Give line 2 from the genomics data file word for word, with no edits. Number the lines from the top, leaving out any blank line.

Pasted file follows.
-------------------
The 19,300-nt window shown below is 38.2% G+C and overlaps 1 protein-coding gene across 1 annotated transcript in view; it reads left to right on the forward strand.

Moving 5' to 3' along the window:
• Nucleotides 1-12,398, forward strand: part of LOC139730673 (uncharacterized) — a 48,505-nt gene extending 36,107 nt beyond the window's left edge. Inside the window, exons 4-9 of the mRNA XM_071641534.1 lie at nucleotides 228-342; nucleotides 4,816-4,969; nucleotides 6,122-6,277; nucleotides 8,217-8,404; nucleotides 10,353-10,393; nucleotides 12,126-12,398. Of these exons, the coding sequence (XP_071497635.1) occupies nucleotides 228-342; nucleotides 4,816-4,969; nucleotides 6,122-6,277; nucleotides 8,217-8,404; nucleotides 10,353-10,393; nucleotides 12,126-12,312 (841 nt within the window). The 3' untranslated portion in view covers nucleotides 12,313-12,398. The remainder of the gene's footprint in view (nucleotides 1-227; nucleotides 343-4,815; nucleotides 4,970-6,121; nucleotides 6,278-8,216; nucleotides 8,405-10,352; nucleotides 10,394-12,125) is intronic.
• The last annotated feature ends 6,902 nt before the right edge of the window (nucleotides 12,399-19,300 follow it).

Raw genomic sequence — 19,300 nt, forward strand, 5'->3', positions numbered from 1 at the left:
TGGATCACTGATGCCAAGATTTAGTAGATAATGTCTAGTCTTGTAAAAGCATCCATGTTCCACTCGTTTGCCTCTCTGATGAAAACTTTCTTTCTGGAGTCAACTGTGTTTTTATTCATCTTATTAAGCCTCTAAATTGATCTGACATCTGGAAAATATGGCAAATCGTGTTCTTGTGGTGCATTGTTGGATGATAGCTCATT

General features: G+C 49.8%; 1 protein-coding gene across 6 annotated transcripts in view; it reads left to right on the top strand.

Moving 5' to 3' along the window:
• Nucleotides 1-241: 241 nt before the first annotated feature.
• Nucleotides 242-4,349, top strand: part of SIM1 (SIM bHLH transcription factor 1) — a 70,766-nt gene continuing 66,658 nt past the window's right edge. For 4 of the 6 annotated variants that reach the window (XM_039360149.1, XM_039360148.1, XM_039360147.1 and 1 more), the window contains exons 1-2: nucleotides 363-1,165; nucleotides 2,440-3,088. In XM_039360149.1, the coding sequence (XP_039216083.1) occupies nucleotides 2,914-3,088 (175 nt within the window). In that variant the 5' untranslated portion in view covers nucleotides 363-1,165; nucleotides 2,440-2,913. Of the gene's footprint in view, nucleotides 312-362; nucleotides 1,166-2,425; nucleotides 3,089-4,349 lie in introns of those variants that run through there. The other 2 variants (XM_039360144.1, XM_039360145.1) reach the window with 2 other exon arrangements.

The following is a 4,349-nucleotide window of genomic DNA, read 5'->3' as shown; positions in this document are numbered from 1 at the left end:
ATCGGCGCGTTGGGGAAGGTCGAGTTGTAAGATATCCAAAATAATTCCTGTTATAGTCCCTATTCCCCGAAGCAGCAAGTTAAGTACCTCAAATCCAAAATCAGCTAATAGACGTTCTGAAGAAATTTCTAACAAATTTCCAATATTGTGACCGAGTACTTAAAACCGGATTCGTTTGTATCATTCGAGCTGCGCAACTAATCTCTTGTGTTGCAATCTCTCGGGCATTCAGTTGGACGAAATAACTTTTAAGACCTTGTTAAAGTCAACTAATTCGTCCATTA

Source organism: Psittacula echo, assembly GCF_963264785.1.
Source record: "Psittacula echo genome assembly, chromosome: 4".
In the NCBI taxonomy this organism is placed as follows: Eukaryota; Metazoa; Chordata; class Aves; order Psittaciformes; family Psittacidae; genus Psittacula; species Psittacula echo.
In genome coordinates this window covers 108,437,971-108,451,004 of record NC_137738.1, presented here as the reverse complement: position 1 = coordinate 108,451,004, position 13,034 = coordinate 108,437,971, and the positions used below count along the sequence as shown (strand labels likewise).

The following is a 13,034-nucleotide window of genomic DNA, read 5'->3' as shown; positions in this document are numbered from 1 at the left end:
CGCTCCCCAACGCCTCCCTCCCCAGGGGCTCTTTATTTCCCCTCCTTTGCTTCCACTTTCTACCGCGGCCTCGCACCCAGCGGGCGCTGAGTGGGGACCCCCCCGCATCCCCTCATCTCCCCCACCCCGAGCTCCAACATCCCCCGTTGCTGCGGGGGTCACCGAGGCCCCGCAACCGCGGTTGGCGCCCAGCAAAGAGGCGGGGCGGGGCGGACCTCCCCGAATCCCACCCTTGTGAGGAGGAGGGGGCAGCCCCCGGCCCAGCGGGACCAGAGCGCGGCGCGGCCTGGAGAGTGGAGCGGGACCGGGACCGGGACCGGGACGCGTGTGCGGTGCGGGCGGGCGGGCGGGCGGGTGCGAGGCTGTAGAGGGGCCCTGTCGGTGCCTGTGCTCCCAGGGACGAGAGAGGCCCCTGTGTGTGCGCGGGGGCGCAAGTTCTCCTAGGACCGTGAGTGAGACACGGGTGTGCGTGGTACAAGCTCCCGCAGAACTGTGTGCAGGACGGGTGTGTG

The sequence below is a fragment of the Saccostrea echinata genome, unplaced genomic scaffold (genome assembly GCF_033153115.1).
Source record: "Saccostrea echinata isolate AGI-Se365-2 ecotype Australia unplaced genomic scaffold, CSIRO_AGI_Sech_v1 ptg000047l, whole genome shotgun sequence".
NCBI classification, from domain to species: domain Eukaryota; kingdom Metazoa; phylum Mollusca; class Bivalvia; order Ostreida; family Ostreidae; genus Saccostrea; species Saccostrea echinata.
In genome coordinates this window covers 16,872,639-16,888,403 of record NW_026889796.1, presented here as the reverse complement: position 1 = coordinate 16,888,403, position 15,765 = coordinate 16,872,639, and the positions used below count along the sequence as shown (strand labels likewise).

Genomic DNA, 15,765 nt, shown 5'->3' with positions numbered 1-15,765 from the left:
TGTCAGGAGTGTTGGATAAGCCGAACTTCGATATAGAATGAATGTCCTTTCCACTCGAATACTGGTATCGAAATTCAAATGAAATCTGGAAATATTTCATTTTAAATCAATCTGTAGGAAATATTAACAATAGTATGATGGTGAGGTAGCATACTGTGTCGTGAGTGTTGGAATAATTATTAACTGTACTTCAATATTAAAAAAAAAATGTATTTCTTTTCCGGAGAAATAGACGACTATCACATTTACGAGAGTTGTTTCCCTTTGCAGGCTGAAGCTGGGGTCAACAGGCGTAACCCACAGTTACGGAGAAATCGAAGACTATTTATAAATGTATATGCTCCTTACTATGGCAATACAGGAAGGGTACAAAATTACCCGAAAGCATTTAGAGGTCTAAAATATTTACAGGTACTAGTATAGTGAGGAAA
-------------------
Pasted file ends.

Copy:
Moving 5' to 3' along the window: